of course I am concerned with the question of why women are being raped and abused (sometimes used against them in war, as we mentioned). Neither was I writing a first vs. third world hurricane chaos blog. You make some great points on these topics and they are appreciated, and believe me I think that we are of the same mind on a lot of things… but THat was not the topic of this particular article though. I was writing about what is going on within Canada’s maternal health initiative right now. and I feel that we are being pretty ridiculous for leaving out something so entertwined with maternal health.

    as for the woman’s right to choose and the fetus’ right to life debate…. Any sound doctor will not perform an abortion after a certain amount of time in any pregnancy… It has to be done at a certain stage, and I know this because I have known more than a fair share of women who have had to make this choice. If we set about to discuss this,well This also opens up questions of whether it is immoral to distribute the Morning-After Pill, etc….
    It’s frustrating and difficult at times, as a woman, to take a stand on something like this when all those “wrinkly old men” etc just roll their eyes and tell us to shut the fuck up. I don’t think anyone has ever tried to treat you as a “silly little lady with a big mouth”, but if they have, you may feel as angry and fired up as I am. It gets tiring to be brushed off and ignored. I was also not trying to dismiss our Charter, etc. , and arguing about the Charter and the UN Declaration of HR and how they are wrong! violently terribly wrong! Regardless of who wrote what, here we are, arguing about the right to life vs. the right to choose, and that is what I wished to write about for public viewing at this time. I was stating that I am disappointed in our current government and am embarrassed by some of the choices (or lack thereof) that Canada makes. Thankfully we have all these rights, and the right to discuss it. I hope it was an entertaining read for you.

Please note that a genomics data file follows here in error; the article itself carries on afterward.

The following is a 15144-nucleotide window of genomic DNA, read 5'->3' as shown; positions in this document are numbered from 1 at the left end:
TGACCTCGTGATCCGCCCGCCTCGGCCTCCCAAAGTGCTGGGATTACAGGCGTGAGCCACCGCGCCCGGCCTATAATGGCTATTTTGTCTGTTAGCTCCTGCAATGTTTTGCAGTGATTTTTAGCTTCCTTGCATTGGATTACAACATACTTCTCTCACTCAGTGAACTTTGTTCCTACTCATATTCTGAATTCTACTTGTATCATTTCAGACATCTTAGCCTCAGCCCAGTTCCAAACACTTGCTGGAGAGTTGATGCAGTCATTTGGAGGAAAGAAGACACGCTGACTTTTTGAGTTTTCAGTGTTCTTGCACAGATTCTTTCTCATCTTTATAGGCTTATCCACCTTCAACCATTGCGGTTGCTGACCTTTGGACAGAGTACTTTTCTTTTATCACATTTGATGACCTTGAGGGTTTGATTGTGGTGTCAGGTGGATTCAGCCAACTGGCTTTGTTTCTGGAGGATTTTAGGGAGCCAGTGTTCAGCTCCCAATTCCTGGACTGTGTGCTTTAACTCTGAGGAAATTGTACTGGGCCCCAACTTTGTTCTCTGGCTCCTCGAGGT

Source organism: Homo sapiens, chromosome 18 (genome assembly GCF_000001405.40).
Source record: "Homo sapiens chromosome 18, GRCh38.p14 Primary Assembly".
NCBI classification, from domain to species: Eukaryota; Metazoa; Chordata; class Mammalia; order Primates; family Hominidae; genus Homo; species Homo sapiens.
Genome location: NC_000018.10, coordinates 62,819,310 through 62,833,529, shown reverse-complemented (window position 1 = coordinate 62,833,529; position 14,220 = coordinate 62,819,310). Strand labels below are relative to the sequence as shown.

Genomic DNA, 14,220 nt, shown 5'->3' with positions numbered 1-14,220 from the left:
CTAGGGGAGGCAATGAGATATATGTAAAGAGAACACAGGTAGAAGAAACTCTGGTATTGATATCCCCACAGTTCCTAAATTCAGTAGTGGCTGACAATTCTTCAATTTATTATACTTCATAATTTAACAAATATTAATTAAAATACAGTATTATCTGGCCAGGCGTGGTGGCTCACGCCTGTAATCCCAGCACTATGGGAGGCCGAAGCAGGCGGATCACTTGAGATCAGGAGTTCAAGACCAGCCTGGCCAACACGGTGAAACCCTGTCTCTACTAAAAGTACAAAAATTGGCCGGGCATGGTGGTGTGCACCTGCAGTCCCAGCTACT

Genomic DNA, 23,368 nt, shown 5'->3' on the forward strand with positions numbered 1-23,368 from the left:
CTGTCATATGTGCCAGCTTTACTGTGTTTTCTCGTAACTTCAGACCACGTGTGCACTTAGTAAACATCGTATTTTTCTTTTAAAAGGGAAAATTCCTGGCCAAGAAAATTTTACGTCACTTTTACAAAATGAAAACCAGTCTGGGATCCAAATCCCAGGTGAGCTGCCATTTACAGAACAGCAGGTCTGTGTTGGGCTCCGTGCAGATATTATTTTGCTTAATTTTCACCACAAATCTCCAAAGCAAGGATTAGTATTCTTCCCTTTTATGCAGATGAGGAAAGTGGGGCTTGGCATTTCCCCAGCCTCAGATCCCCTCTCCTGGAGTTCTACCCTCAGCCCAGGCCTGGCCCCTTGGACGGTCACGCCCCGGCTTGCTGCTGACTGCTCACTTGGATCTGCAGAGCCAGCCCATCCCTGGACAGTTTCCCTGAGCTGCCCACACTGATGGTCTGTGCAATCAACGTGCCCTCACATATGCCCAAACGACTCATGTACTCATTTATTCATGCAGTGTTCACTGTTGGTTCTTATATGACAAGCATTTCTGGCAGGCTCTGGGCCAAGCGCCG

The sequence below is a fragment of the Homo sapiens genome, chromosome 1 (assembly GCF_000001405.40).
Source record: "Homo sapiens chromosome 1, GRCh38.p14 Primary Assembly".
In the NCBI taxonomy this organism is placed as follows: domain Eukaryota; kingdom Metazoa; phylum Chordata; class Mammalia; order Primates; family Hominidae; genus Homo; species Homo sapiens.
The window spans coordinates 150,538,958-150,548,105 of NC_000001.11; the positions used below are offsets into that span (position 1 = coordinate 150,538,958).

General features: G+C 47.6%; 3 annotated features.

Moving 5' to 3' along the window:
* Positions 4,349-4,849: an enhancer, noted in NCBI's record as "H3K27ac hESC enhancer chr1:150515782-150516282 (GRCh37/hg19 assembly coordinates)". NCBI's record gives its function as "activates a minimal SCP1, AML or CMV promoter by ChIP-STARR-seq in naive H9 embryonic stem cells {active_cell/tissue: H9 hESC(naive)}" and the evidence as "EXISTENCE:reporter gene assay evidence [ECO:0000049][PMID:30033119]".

Something about women’s rights caught your attention? Good.

  3. Thomas Mills said,

    I think you’re a fabulous writer and I hope you keep it up. If I was condescending or disrespectful, please don’t take it personally, but rather accept it as me simply attempting to match the editorial tone of your piece… and as someone who is rapidly becoming one of those wrinkly old men.

    Without trying to engage in rhetoric, I think that the abortion issue should be put on the table, but ultimately whether it becomes a real choice for women depends on their society (which is probably run by wrinkly old men). Ironically, the strongest opposition to abortion in these countries comes from the Christian values… and if we hadn’t forced Christianity on some of these countries to begin with, this wouldn’t be an issue. Now we want to bring them safe abortions. It’s a travesty.

    The status of women in the third world is appalling. But it’s a complicated fix that goes right to the core of their values. I’ve talked to muslim women in Damascas, for example, who prefer to be covered from head to foot because they are not hassled by men at all. I don’t support it, but I had to respect her point of view. Who am I to say that she should be free to wear a micro-skirt and 4″ heels or get breast implants to feel attractive? She would probably think that I was insane. I’m always leary of the West’s continuing predisposition to think that it’s got it right, when everyone else has it wrong. Democracy may not be the best form of government. Christianity certainly isn’t the best religion. Naked capitalism may not be the best economy. And abortion may not be what women in the third world most need right now.

    The conservative government are sidestepping the abortion issue because no matter what position they take, they suffer political damage as a result. Either they alienate their political base, or they alienate everyone else. So, they’re pointing out that there are other issues to talk about… more important issues… and while I dislike the conservatives intensely because of their right wing roots, I must agree with their position.